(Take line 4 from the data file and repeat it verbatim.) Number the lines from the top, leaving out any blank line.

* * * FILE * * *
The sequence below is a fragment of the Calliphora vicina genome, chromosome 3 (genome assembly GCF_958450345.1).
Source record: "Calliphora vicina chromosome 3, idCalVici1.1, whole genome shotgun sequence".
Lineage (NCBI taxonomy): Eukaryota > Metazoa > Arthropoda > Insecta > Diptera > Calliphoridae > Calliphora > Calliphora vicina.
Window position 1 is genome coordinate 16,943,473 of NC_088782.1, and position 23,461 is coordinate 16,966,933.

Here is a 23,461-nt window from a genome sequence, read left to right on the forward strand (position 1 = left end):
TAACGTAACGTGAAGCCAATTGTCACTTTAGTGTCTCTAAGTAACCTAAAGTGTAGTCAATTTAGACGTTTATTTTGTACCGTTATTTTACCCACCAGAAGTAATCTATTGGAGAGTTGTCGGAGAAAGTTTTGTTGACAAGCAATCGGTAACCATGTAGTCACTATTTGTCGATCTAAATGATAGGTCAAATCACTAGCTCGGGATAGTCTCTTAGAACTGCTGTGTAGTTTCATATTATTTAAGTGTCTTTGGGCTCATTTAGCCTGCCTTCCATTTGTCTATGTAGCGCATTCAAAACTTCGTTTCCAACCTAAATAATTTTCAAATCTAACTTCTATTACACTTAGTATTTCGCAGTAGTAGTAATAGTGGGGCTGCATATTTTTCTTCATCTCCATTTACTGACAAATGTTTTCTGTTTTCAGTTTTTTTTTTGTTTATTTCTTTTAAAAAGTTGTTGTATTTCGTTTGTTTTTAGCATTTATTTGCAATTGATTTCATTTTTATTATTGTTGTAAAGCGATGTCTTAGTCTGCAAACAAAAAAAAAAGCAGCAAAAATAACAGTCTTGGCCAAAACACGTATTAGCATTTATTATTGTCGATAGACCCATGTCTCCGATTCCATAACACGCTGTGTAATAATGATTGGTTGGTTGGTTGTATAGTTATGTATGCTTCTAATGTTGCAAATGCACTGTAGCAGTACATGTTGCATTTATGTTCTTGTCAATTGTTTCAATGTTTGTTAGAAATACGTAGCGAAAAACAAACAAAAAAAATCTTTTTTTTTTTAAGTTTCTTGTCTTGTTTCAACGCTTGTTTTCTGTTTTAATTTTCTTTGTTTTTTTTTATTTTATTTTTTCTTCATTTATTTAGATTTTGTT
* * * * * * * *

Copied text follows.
Window position 1 is genome coordinate 16,943,473 of NC_088782.1, and position 23,461 is coordinate 16,966,933.